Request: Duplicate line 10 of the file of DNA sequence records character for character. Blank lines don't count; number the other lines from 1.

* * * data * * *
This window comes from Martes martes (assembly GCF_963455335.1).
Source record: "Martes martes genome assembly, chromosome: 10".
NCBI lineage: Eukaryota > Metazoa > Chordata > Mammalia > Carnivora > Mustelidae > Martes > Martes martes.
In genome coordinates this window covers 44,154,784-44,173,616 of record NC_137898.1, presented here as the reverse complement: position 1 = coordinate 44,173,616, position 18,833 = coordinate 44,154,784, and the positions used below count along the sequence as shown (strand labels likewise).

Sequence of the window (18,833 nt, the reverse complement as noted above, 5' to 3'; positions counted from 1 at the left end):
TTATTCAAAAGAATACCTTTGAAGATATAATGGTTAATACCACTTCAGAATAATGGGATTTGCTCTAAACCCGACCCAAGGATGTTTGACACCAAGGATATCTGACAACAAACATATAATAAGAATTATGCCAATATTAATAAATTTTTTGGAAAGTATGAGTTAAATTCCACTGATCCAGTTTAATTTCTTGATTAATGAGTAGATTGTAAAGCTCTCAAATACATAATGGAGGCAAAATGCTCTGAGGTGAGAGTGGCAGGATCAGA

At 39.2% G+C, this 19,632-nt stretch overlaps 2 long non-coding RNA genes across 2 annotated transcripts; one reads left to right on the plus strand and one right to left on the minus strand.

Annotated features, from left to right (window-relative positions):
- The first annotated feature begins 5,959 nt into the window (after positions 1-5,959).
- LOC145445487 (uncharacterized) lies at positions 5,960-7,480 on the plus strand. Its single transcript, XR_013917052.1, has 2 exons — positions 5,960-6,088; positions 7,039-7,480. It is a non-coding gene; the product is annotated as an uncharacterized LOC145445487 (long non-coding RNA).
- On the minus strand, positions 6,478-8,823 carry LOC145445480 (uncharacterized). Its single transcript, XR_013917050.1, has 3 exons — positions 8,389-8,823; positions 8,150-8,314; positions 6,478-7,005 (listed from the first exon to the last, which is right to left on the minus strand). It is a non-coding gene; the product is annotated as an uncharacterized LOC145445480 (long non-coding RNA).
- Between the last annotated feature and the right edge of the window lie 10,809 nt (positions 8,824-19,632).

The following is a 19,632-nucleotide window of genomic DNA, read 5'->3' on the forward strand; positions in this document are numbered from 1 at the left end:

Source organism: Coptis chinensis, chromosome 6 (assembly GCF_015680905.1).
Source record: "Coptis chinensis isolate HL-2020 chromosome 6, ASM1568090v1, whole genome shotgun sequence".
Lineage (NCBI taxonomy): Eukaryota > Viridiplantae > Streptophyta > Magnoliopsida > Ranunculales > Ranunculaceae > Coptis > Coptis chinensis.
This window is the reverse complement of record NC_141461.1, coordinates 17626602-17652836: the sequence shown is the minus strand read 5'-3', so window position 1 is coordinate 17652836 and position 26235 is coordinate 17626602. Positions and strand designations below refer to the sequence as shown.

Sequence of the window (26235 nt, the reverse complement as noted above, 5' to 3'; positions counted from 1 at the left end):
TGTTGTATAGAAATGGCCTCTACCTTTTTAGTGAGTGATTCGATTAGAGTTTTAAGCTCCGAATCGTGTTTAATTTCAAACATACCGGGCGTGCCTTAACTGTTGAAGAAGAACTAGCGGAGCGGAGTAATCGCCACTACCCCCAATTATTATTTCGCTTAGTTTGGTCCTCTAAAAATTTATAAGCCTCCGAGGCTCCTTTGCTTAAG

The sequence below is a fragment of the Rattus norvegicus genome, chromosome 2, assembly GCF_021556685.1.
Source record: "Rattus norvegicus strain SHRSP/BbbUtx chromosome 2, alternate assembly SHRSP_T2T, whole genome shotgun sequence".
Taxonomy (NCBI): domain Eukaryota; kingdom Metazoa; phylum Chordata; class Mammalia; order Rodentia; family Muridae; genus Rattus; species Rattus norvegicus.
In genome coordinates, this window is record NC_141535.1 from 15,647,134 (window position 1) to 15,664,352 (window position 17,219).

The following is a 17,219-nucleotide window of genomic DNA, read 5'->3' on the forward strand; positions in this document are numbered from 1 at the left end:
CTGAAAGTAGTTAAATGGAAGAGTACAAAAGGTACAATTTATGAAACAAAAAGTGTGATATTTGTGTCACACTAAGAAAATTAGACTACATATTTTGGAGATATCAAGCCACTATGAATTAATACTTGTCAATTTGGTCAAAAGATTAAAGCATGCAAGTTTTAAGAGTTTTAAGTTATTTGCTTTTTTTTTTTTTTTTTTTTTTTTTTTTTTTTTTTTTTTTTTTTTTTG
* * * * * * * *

- LOC145445487 (uncharacterized) lies at positions 5,960-7,480 on the plus strand. Its single transcript, XR_013917052.1, has 2 exons — positions 5,960-6,088; positions 7,039-7,480. It is a non-coding gene; the product is annotated as an uncharacterized LOC145445487 (long non-coding RNA).